My Daughter and I Were Diagnosed With Autism on the Same Day

mother and daughter wearing summer clothes on a garden path

Autistic moms can face judgment while struggling with their own diagnosis and advocating for their children.

By Jen Malia

“You convinced yourself that you and our daughter have autism,” my husband yelled. “You did all this research and told the doctor what he needed to hear to diagnose you!”

“No, it wasn’t like that,” I said. “You know about all the testing we went through.”

“I can’t believe you brought her into this,” he said. “You’re like those mothers who make up medical problems about their kids. Why can’t you just let her be a kid?”

500 children forfeited to state in NDIS standoff

New figures reveal the human toll of a five-year NDIS funding fight, with hundreds of families pushed to relinquish their children into state care.

By Rick Morton.

For the past five years, the National Disability Insurance Agency has squabbled with state governments over who pays to support children with a profound disability. In that time, hundreds of families have been pushed to the brink. The care they were promised never came.

Ask An Expert: The Balancing Act of Supported Decision Making

What’s the deal with decision making?

Such a great question! The right to make your own decisions. It doesn’t get more fundamental than that when considering what makes us human. Questioning a person’s capacity to make decisions is one of the gravest insults one can make, yet in disability it can be thought of like an item on a grocery list. The assumption that people with disability have the right to make their own decisions, and should be given every support to do so, is a transgressive idea in our society. And as with any rights based social change, implementation can get a little tricky.

Talking About Autism

Why language matters.

Erin Bulluss, Ph.D., and Abby Witts

Language is a powerful tool; it can be used to describe the plain, the profound, and the profane. With language, we make choices not only about what we say, but how we say it. Surely we can all recall a time when we were hurt or buoyed by something said to or about us, not because of the statement itself but, rather, how it was framed.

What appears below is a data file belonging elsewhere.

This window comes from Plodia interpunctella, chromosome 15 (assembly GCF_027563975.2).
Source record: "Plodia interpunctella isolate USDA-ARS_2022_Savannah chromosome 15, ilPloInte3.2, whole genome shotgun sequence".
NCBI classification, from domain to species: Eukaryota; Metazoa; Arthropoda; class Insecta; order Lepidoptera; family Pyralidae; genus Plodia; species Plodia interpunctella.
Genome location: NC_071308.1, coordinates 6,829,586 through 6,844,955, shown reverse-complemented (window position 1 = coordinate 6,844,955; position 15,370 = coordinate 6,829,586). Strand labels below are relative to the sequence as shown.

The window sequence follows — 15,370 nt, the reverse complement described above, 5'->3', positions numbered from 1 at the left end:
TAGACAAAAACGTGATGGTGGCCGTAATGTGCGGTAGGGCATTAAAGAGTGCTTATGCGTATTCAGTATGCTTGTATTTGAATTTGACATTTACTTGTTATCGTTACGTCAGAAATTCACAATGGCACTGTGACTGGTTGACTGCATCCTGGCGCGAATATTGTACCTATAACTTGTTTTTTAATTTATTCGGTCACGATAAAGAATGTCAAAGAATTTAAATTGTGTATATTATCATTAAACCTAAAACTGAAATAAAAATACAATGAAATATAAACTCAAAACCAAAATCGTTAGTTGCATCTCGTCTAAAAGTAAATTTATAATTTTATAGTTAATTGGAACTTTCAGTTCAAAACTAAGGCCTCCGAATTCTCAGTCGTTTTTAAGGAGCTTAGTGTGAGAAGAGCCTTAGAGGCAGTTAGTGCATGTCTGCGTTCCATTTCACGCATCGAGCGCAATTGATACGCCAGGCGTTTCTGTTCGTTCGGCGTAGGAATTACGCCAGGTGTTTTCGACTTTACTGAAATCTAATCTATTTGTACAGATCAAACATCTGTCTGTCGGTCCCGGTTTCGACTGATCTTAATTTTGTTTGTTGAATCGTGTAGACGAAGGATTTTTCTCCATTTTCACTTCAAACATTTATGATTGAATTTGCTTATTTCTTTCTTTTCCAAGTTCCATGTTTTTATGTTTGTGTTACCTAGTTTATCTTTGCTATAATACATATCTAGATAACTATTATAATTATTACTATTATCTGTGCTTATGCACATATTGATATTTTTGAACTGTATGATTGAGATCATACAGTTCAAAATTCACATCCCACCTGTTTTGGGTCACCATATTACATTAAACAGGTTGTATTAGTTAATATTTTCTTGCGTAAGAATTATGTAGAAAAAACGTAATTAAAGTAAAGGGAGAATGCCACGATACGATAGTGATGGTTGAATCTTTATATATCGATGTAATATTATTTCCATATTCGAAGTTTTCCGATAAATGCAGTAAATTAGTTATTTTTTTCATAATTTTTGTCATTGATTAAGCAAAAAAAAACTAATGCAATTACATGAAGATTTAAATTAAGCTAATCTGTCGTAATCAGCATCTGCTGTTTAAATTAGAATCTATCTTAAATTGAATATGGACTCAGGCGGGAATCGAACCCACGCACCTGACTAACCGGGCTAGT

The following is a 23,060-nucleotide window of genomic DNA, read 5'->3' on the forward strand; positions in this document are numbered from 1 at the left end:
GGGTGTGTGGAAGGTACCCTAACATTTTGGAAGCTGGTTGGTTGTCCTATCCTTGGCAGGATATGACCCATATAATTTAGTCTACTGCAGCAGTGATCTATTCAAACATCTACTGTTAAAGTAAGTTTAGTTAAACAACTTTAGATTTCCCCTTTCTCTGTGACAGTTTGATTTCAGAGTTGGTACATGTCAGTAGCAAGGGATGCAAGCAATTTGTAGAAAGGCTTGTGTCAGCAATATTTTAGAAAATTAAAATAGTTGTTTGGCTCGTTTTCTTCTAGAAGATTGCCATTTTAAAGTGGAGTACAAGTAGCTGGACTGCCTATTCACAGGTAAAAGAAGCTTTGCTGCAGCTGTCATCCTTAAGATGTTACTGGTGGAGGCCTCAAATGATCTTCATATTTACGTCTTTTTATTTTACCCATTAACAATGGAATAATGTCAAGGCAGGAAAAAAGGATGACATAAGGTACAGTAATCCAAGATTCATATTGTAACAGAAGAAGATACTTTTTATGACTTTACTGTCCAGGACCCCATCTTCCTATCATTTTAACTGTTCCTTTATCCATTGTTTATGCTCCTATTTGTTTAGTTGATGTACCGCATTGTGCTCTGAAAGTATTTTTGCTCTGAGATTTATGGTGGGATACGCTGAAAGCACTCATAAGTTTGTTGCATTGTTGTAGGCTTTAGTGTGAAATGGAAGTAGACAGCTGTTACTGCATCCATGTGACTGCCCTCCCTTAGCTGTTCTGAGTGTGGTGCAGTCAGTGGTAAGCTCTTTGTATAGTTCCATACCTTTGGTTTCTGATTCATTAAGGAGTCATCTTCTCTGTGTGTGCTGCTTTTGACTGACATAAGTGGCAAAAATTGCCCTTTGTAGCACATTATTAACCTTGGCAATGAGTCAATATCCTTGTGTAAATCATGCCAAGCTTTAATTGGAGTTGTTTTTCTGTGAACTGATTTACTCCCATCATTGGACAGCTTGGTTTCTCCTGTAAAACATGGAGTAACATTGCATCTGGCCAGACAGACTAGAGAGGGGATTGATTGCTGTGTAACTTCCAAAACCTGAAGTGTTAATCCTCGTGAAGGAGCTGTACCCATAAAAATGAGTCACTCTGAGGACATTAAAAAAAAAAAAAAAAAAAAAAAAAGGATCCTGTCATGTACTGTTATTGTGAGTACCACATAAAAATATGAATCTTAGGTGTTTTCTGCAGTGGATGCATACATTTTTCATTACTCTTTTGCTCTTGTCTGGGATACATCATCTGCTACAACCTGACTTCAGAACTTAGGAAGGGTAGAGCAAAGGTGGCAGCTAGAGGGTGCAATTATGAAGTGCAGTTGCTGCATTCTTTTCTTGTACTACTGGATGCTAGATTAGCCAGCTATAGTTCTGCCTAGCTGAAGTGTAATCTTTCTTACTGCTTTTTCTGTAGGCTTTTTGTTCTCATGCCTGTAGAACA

UN Report on Australia and the CPRD omits autism

The UN Committee reviewing Australia's implementation and compliance of the CRPD published its Concluding Observations - see https://www.afdo.org.au/wp-content/uploads/2019/09/UN-Outcomes-Report-on-Australia.pdf

Their reports fails to mention autistic Australians. Autistic Australians are the biggest distinct primary disability type in the NDIS and the NDIS is the dominant mechanism for tackling CRPD issues.

After 12 months, NDIS commission still hasn't answered family's questions about son's bruises

Sam kisses his mother, Cheryl, on the cheek.

In October 2018, the family of a severely disabled man became so concerned about bruises he was suffering while living in full-time care that they asked for them to be investigated.

Key points:

  • The NDIS Quality and Safeguards Commission is yet to return a finding regarding injuries suffered by a full-time care client in NSW
  • Sam Donaldson's mother has been waiting a year to find out what happened to her non-verbal son and has requested a new care provider
  • Disability advocates say they are "disturbed" by a "lack of accountability" in tracking the investigation, and that lengthy delays are common

Minister defends $4.6b NDIS underspend

Rebecca Gredley

Participants in the national disability insurance scheme will keep receiving enough support despite its $4.6 billion underspend, the minister responsible insists.

The Morrison government revealed on Thursday the budget was almost out of deficit, thanks to less money going to the NDIS.

NDIS Minister Stuart Robert has defended the underspend, saying no participant had received less money as a result.

He said 100,000 participants "couldn't be found" or were counted twice, suggesting less money was now needed for the scheme.

Autism/ASD submissions on planning to NDIS Parliamentary Joint Committee

The Joint Standing Committee on the National Disability Insurance Scheme (NDIS) is inquiring into the the NDIS's planning process.

A number of autism/ASD-related organisations, including A4, made submissions to the inquiry. The Committee published submissions here. The submissions by autism groups are:

Is it autism? The line is getting increasingly blurry

Around the world, the number of people diagnosed with autism is rising. In the United States, the prevalence of the disorder has grown from 0.05% in 1966 to more than 2% today. In Quebec, the reported prevalence is close to 2% and according to a paper issued by the province's public health department, the prevalence in Montérégie has increased by 24% annually since 2000.

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